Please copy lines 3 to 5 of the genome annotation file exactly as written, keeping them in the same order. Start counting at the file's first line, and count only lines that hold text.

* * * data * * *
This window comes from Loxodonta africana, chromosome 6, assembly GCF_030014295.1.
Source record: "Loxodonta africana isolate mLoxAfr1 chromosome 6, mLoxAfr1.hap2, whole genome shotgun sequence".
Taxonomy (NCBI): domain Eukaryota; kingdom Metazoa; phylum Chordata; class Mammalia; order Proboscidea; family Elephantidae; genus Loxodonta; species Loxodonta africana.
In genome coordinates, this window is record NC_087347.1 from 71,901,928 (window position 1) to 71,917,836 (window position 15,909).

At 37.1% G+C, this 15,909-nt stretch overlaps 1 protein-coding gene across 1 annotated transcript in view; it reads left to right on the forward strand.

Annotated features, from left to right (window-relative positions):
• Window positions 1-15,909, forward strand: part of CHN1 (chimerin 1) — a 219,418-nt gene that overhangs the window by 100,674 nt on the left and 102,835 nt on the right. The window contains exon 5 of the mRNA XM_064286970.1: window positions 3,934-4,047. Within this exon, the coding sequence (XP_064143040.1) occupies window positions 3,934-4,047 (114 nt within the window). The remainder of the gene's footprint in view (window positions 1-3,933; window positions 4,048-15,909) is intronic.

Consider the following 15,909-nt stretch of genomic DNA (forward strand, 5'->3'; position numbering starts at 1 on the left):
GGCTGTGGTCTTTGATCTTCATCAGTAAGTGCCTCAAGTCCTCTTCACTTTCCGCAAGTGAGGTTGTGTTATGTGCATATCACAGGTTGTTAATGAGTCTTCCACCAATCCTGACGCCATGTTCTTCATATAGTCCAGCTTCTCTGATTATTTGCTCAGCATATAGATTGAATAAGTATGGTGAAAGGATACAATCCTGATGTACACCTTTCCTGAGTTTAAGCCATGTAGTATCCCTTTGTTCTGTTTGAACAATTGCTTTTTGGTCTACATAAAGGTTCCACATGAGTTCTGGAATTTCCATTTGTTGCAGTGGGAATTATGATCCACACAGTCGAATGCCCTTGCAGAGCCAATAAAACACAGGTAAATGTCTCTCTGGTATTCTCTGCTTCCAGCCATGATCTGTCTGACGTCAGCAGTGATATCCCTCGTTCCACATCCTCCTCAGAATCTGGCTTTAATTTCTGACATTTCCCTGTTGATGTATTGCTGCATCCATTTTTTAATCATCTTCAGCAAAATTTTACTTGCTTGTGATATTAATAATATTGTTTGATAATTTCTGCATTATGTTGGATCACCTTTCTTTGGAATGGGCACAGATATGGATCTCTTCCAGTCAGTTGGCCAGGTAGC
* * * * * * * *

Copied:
Taxonomy (NCBI): domain Eukaryota; kingdom Metazoa; phylum Chordata; class Mammalia; order Proboscidea; family Elephantidae; genus Loxodonta; species Loxodonta africana.
In genome coordinates, this window is record NC_087347.1 from 71,901,928 (window position 1) to 71,917,836 (window position 15,909).

At 37.1% G+C, this 15,909-nt stretch overlaps 1 protein-coding gene across 1 annotated transcript in view; it reads left to right on the forward strand.